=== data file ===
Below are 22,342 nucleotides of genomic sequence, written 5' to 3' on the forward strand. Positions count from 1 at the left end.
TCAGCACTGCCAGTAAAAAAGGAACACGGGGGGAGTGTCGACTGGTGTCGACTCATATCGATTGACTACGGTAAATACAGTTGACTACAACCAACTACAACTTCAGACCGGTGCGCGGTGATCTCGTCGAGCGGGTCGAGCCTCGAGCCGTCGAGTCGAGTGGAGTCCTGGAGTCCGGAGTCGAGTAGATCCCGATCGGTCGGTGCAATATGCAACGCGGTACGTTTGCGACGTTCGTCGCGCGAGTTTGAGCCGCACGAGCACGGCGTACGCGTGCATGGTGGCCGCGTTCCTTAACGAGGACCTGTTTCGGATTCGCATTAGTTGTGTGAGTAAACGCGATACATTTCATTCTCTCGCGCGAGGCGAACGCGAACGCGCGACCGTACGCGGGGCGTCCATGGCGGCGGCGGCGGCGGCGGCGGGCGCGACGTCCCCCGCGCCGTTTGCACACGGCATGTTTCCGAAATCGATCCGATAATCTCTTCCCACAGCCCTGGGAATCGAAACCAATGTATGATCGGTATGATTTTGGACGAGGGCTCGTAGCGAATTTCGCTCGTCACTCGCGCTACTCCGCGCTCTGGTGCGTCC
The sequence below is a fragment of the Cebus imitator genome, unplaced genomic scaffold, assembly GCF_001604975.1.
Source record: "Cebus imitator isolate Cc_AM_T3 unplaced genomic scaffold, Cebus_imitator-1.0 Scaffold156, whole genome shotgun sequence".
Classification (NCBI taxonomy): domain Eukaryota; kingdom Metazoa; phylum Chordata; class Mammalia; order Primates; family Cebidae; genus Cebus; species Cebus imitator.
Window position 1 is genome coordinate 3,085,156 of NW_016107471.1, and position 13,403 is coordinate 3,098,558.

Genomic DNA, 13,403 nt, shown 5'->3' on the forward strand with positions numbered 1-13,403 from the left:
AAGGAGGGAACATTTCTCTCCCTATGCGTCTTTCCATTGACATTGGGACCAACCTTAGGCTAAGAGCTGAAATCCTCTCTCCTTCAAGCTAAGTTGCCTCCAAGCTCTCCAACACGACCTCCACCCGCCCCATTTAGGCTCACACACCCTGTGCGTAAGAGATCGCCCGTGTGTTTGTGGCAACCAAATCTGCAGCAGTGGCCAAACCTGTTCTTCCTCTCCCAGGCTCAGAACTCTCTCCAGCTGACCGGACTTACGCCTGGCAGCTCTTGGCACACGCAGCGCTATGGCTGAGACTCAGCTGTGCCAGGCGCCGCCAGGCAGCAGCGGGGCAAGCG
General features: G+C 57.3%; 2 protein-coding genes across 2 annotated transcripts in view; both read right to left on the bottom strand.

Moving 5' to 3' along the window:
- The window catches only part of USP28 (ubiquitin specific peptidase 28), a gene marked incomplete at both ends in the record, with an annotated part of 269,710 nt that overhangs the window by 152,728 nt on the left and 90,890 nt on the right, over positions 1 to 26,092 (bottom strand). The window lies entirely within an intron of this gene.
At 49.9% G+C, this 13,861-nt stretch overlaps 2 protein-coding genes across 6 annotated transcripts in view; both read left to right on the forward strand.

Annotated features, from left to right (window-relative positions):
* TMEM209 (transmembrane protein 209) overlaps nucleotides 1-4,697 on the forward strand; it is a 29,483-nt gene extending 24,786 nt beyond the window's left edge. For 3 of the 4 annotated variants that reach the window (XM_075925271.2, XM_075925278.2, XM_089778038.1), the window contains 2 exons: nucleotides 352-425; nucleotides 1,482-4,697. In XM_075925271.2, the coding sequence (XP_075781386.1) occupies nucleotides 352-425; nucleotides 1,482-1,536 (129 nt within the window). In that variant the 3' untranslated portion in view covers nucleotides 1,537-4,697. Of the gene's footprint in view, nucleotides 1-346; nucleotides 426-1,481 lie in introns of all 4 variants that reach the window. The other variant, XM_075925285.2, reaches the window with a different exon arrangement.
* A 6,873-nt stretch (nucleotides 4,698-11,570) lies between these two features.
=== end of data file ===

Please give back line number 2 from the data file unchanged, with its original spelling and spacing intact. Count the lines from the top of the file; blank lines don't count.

TCAGCACTGCCAGTAAAAAAGGAACACGGGGGGAGTGTCGACTGGTGTCGACTCATATCGATTGACTACGGTAAATACAGTTGACTACAACCAACTACAACTTCAGACCGGTGCGCGGTGATCTCGTCGAGCGGGTCGAGCCTCGAGCCGTCGAGTCGAGTGGAGTCCTGGAGTCCGGAGTCGAGTAGATCCCGATCGGTCGGTGCAATATGCAACGCGGTACGTTTGCGACGTTCGTCGCGCGAGTTTGAGCCGCACGAGCACGGCGTACGCGTGCATGGTGGCCGCGTTCCTTAACGAGGACCTGTTTCGGATTCGCATTAGTTGTGTGAGTAAACGCGATACATTTCATTCTCTCGCGCGAGGCGAACGCGAACGCGCGACCGTACGCGGGGCGTCCATGGCGGCGGCGGCGGCGGCGGCGGGCGCGACGTCCCCCGCGCCGTTTGCACACGGCATGTTTCCGAAATCGATCCGATAATCTCTTCCCACAGCCCTGGGAATCGAAACCAATGTATGATCGGTATGATTTTGGACGAGGGCTCGTAGCGAATTTCGCTCGTCACTCGCGCTACTCCGCGCTCTGGTGCGTCC